Kordek’s Thoughts On The Crypto Industry
NewsBTC: So do you think that education is the one thing holding back crypto adoption right now?
Max: I think many things are holding it back currently. One is definitely education. If we just don’t know or understand what it is, we won’t adopt it. Right now we need builders, who harness this technology to come up with viable use cases. And they, of course, need to know how this technology works. My mother doesn’t need to know about blockchain. But my developer colleagues who actually have the power to build need to know the ins and outs of not only blockchain technology, but also blockchain building and everything else needed to get them coding. Another problem is use cases. People still ask, ‘what can we really achieve with this technology?’ People have no clue yet. Building on Ethereum is tough right now, but it’s the best experience in the industry by far. It isn’t optimal, so we need much better tooling and use case inspiration for developers. That, in my opinion, is why adoption has been pretty much slow.
NewsBTC: What is your end vision for this ecosystem? Do you see a world where everything is based on these technologies?
Max: I don’t think that everything will be based on blockchain. Yesterday I was on a panel discussion covering a very interesting topic — Web 3.0. It was said that blockchain is one technological level above texting (Web 3.0 v.s. 2.0). The Internet as a whole still has Web 1.0 applications, including simple internet pages and so on. Those don’t go away. And why should they? We have Web 2.0 pages, like Facebook, Twitter, etc. They will not disappear because of blockchain. So not everything will be run on blockchain, but there are quite a few processes that can be optimized with this technology. I’m a strong advocate for sure, but I just don’t see it as the golden technology that will disrupt absolutely everything. Right now, we don’t even have one use case that has reached 100,000 daily active users. Facebook, on the other hand, has one billion active users. So in the end, I see a world where blockchain really helps people in very specific industries and solutions.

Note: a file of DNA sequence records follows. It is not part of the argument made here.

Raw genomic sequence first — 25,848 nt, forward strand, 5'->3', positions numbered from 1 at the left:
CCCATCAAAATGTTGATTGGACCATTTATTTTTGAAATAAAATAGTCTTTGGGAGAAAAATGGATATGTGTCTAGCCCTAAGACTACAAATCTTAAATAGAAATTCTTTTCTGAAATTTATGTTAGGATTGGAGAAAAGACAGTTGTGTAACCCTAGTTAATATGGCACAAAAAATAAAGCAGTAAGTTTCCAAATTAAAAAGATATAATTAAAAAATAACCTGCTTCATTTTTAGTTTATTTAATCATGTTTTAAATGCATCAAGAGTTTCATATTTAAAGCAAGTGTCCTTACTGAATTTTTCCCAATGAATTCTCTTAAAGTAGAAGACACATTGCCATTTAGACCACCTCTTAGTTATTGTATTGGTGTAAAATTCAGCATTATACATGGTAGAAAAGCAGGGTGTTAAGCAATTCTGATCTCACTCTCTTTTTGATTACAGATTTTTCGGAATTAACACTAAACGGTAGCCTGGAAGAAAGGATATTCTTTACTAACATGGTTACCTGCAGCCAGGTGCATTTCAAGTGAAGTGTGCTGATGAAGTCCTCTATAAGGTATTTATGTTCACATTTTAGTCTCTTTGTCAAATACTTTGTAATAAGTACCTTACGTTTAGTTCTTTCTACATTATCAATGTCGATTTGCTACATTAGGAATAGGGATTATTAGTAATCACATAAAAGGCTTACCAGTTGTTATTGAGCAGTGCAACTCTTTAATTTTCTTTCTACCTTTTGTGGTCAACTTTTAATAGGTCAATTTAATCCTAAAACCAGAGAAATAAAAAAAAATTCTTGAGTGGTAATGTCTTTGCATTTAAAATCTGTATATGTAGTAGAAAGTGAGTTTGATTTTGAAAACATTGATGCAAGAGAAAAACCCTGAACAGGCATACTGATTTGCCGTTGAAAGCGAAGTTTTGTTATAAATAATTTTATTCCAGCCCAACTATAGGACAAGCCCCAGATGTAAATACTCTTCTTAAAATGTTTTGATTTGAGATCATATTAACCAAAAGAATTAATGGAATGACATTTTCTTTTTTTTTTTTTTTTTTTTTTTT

NewsBTC: So you’re saying that I guess there have been there’s been very little adoption right now, but what’s one application for one use case that you think has a lot of potential?
Max: Right now, we’re still heavy in the R&D regarding which use case will be most suitable for our technology. One industry we want to start off with is definitely gaming. That’s an obvious use case right there, given opportunities for tokenization and so forth. Governmental work like notarization or traveling documentation is a pain right now that could easily be improved by blockchain. These processes can be optimized with a digital identity system that automatically checks you and is stored on the blockchain for secure and cross-border access. There are many use cases out there. In the end, we are creating technology that is customizable and scalable enough to allow many of these to be explored.
NewsBTC: How has this bear market been compared to ones seen previously?
Max: The previous ones were much worse. Bitcoin went from like $1,000 to $150, and people were saying that you should pack your bags and say your goodbyes. At that time, there was no development happening. There weren’t these global conference chains with thousands of attendees. It was really dark on Reddit. And now, we’re potentially just coming out of another crypto winter, but there are 20 to 30 meetups happening in Hong Kong this week, even more across the world. If you go on our GitHub, subscribe to Crypto Twitter, or check out big crypto publications, you can see there’s a wide range of activity going on amongst the projects that survived this crash.
There’s so much that is happening. There’s seriously much more development than any other point in blockchain’s history. So for me, the ones before were much worse economics-wise, activity-wise, and sentiment-wise. The thing is, we are patient because we see a big future ahead of this technology. This is just part of normal market cycles. The companies are getting more serious, and the first iterations of products are beginning to pop up. For example, we’re about to release our Alpha SDK, the first version of our blockchain-building toolkit that will allow developers to create proof-of-concept applications aligned with our codebase.
NewsBTC: Do you think that the crypto market is oversaturated at the moment?